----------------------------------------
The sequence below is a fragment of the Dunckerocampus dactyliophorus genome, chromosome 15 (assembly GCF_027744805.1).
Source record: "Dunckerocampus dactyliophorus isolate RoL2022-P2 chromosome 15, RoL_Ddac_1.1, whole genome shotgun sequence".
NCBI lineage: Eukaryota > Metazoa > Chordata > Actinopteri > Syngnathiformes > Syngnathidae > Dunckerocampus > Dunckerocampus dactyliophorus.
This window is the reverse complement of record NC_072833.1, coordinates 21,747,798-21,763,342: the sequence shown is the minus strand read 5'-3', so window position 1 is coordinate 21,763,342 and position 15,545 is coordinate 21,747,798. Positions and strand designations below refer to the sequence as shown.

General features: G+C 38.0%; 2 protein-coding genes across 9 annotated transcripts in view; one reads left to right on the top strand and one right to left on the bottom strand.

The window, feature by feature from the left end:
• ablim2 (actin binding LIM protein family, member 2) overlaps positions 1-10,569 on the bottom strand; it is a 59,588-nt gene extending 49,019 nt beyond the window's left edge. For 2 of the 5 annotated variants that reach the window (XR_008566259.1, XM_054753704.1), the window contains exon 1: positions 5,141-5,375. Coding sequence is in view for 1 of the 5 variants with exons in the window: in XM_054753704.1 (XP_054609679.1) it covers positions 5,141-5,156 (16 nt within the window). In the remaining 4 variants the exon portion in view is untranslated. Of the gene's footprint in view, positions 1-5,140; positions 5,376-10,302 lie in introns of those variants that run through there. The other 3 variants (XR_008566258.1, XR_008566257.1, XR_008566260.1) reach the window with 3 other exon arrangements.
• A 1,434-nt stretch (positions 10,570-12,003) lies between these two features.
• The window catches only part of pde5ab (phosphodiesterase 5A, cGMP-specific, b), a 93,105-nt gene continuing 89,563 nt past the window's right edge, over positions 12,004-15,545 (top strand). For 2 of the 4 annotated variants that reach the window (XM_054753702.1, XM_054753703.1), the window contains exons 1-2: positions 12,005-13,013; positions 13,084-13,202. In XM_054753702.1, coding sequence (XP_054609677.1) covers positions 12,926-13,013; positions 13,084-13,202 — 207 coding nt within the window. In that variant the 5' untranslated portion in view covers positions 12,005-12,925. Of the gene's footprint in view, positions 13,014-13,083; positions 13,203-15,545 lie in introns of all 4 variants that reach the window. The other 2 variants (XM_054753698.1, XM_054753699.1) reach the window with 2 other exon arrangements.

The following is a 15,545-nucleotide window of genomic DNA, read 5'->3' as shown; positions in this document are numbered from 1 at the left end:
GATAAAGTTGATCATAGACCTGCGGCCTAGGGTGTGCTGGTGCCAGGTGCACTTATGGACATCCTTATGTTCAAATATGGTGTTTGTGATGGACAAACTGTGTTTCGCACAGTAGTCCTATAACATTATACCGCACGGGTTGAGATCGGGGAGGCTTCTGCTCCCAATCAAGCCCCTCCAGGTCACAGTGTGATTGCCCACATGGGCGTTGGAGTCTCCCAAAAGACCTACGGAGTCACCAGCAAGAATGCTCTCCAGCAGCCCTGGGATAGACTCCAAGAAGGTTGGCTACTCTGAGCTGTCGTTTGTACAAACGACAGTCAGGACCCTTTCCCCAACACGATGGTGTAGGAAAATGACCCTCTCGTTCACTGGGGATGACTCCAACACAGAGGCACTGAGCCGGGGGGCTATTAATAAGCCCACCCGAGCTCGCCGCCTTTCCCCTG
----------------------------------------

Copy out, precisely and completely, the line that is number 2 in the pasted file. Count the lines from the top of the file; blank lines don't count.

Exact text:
Source record: "Dunckerocampus dactyliophorus isolate RoL2022-P2 chromosome 15, RoL_Ddac_1.1, whole genome shotgun sequence".